6 May 2018
We are still dwelling in a liminal time. Jesus has died and been resurrected but has not yet ascended (that happens on the 10th) nor has the Holy Spirit come (two weeks from today), if you follow the Acts version of the story. But none of the really matters at all. Not at all. What matters is where we see ourselves in this story. Do you see yourself in the light, the light of Christ? Or are you just going through the motions? When I was a child I thought like a child, yet I went through the church year NOT with awe and wonder and a sense of curiosity. Christmas was the exception then, thanks be to God, a time where the “almost but not yet” became reality; a time for Narnia. Easter was joy, but as a child a kind of a joy I did not yet understand. Maybe it was more about flowers and Easter egg hunts (for real eggs). The rest of the year was lived with the mediaeval mindset of “am I good enough?”. Will I go to hell? God was a stern taskmaster who kept track of every misdeed. I remember one time going to Sunday school with a friend. My father was working Sundays in those days and the Sunday school teacher said that was wrong and sinful and he should not be working on a Sunday. I was afraid for my father for some time.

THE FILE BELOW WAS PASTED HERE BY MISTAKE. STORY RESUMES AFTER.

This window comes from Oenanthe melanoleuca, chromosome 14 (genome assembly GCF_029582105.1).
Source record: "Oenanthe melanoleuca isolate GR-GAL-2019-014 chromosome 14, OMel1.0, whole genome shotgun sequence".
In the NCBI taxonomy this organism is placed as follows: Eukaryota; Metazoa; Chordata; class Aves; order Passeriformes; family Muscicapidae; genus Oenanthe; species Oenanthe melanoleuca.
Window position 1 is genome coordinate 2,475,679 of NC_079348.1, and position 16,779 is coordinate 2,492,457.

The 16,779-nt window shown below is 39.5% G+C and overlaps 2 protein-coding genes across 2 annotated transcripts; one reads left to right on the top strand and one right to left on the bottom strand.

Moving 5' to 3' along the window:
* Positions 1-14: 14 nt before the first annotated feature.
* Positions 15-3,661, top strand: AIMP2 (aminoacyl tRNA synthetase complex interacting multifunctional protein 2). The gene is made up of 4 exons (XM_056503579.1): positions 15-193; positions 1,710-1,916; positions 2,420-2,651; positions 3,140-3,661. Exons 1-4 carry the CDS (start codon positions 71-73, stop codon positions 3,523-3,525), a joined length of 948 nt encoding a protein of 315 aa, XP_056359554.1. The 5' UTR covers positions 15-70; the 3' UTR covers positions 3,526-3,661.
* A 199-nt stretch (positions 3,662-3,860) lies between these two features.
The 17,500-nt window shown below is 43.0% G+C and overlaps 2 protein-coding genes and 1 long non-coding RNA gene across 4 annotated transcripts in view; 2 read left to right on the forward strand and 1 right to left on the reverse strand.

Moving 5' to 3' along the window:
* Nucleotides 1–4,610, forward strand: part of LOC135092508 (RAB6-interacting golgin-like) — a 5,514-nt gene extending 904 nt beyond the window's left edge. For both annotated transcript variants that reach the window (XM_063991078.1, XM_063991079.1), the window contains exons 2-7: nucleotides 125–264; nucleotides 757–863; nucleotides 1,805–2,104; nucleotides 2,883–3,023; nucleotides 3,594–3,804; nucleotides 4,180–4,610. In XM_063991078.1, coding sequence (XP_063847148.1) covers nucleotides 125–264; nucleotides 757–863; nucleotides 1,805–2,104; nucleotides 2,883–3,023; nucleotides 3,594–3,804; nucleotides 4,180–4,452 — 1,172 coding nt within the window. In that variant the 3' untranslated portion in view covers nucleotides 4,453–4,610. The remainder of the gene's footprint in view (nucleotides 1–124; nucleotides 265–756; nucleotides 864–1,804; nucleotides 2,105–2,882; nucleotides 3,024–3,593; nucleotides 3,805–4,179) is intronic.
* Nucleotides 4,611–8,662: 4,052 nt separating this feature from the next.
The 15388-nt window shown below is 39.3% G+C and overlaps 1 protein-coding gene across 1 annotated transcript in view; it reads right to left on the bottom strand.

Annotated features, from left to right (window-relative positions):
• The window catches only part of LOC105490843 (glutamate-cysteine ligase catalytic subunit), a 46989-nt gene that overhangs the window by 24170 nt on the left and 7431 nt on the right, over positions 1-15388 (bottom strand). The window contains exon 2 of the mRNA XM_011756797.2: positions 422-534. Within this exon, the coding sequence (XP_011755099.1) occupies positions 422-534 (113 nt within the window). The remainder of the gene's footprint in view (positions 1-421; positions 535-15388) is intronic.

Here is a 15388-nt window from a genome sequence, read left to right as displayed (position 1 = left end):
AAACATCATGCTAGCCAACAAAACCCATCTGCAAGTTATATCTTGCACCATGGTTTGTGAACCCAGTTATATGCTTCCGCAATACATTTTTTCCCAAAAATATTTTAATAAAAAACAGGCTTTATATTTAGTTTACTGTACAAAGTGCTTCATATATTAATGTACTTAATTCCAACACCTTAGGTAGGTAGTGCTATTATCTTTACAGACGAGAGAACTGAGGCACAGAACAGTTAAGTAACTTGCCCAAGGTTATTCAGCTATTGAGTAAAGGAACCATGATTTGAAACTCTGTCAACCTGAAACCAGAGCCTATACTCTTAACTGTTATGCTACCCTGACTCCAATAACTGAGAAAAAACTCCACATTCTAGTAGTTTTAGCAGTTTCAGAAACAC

But now that I am older I am much more the child!! I live the seasons of the church year and, truth be told, one is no better than another. All have a story to tell us; all have their place. This year Easter is teaching me to truly understand the meaning of inclusion. As I read the lectionary I keep coming back to this radical message: there is no one who is excluded from the table unless they so choose.
While Peter was still speaking, the Holy Spirit fell on everyone who heard the word.
Two words: “everyone” and “heard.” My own story is not like the almost instant quality of conversion in Acts. It is more like a someone walking on a long journey who obtains a small thing here and another thing there until one day you realize you have all you need to make a completed piece of art or a fine feast or whatever you desire. My own coming to understanding was like far off music to which I finally came near enough to hear and comprehend. I became one of the “everyone” who heard the Word.
What is your story? When did you first have that “ah-hah” that made you realize you understood and that this was a full commitment and would require your whole being? Do you fully believe there are no “outsiders”? I know plenty of people who are good folk but have not heard the word; they are excluded from community by their own choice, not ours. I also know people who have heard the word and felt the Spirit, or long for the Spirit, but it is not extended to them by the community because we have forgotten that only God makes the rules.